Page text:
This book provides a new, linguistic approach to Argumentation Theory. Its main goal is to integrate the logical, dialectical and rhetorical dimensions of argumentation in a model providing a unitary treatment of its justificatory and persuasive powers. This model takes as its basis Speech Acts Theory in order to characterize argumentation as a second-order speech act complex. The result is a systematic and comprehensive theory of the interpretation, analysis and evaluation of arguments. This theory sheds light on the many faces of argumentative communication: verbal and non-verbal, monological and dialogical, literal and non-literal, ordinary and specialized.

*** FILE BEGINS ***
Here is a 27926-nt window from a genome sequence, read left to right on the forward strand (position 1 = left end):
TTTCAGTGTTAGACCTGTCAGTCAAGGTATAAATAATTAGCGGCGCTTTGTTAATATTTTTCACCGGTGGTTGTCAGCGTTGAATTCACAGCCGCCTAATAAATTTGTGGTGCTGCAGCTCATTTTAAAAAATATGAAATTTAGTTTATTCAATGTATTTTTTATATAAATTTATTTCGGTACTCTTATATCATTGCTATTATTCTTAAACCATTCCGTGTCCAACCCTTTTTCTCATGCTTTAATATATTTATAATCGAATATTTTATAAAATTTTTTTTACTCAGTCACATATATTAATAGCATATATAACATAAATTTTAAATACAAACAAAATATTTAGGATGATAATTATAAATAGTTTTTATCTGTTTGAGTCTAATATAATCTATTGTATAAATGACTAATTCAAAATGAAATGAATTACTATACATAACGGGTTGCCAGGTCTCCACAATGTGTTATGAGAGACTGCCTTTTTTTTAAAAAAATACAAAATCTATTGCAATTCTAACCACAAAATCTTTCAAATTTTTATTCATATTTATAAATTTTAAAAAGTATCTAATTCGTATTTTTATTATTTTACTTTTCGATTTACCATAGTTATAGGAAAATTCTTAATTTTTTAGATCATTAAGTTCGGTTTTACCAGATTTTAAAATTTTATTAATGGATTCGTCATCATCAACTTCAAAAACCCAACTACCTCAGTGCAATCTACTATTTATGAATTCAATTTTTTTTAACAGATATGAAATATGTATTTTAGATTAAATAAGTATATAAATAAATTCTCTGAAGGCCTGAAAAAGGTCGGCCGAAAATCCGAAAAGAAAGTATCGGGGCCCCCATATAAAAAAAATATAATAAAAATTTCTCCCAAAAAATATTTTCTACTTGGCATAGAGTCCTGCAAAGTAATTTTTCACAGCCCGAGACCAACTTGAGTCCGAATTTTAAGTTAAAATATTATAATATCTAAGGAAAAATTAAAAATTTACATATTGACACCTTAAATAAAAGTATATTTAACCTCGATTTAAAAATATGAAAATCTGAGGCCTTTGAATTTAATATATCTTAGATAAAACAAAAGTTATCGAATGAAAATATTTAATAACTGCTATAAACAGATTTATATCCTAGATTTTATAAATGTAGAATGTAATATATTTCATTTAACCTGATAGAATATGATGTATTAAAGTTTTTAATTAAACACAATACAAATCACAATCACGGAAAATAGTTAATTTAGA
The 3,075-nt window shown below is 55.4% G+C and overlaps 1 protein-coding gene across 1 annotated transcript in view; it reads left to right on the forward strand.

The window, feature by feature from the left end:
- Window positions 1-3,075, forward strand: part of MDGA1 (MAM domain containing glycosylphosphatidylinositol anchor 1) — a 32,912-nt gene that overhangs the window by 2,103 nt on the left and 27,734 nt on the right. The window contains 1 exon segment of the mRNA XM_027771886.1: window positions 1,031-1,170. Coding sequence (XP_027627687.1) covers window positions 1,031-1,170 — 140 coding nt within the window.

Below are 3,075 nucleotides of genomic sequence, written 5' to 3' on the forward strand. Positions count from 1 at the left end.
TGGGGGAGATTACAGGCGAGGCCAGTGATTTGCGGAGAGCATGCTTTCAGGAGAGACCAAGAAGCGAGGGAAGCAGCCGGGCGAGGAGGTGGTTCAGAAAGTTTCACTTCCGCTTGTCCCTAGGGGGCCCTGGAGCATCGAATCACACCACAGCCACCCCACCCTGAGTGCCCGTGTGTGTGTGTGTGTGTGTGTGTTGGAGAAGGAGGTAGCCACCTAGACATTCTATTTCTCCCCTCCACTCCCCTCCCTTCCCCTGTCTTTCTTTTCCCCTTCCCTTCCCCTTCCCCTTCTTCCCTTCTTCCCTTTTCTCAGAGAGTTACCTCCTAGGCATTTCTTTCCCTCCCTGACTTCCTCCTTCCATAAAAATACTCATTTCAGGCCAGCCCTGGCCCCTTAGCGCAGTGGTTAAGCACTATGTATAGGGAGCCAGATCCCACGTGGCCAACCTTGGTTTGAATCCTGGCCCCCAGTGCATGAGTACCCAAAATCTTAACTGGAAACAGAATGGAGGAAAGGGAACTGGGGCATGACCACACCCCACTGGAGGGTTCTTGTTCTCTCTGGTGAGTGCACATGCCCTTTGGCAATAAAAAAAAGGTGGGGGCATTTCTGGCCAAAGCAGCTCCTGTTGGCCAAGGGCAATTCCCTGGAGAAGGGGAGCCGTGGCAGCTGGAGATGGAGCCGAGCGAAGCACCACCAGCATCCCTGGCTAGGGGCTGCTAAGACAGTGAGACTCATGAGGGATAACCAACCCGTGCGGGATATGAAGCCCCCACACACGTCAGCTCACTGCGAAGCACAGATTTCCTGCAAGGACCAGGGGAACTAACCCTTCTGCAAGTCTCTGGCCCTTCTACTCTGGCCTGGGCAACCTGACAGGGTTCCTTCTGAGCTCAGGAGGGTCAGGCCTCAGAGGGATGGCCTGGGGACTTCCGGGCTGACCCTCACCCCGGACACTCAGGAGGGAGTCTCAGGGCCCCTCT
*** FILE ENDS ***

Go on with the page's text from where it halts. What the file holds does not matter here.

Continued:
The book takes into consideration the major current comprehensive accounts of good argumentation (Perelman’s New Rhetoric, Pragma-dialectics, the ARG model, the Epistemic Approach) and shows that these accounts have fundamental weaknesses rooted in their instrumentalist conception of argumentation as an activity oriented to a goal external to itself. Furthermore, the author addresses some challenging meta-theoretical questions such as the justification problem for Argumentation Theory models and the relationship between reasoning and arguing.